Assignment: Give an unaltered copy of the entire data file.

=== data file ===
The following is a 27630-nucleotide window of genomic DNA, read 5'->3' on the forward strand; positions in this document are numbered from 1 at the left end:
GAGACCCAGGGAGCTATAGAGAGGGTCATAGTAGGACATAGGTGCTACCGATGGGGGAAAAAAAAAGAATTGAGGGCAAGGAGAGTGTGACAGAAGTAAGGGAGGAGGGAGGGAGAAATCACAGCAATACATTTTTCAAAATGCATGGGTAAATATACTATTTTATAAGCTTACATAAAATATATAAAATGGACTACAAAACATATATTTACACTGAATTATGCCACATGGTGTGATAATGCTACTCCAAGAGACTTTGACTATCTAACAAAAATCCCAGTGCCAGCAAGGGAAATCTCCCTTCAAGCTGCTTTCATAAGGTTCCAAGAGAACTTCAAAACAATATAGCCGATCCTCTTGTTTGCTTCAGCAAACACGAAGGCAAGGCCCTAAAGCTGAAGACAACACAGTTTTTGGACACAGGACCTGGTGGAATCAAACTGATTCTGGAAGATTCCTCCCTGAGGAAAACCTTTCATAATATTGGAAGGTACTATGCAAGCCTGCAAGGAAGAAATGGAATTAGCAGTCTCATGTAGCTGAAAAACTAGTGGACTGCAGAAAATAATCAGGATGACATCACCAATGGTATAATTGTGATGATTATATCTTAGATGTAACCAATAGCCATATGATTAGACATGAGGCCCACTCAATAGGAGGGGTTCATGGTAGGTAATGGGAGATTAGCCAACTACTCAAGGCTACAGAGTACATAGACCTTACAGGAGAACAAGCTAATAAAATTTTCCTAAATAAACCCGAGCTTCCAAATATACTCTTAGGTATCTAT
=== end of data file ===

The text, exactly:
The following is a 27630-nucleotide window of genomic DNA, read 5'->3' on the forward strand; positions in this document are numbered from 1 at the left end:
GAGACCCAGGGAGCTATAGAGAGGGTCATAGTAGGACATAGGTGCTACCGATGGGGGAAAAAAAAAGAATTGAGGGCAAGGAGAGTGTGACAGAAGTAAGGGAGGAGGGAGGGAGAAATCACAGCAATACATTTTTCAAAATGCATGGGTAAATATACTATTTTATAAGCTTACATAAAATATATAAAATGGACTACAAAACATATATTTACACTGAATTATGCCACATGGTGTGATAATGCTACTCCAAGAGACTTTGACTATCTAACAAAAATCCCAGTGCCAGCAAGGGAAATCTCCCTTCAAGCTGCTTTCATAAGGTTCCAAGAGAACTTCAAAACAATATAGCCGATCCTCTTGTTTGCTTCAGCAAACACGAAGGCAAGGCCCTAAAGCTGAAGACAACACAGTTTTTGGACACAGGACCTGGTGGAATCAAACTGATTCTGGAAGATTCCTCCCTGAGGAAAACCTTTCATAATATTGGAAGGTACTATGCAAGCCTGCAAGGAAGAAATGGAATTAGCAGTCTCATGTAGCTGAAAAACTAGTGGACTGCAGAAAATAATCAGGATGACATCACCAATGGTATAATTGTGATGATTATATCTTAGATGTAACCAATAGCCATATGATTAGACATGAGGCCCACTCAATAGGAGGGGTTCATGGTAGGTAATGGGAGATTAGCCAACTACTCAAGGCTACAGAGTACATAGACCTTACAGGAGAACAAGCTAATAAAATTTTCCTAAATAAACCCGAGCTTCCAAATATACTCTTAGGTATCTAT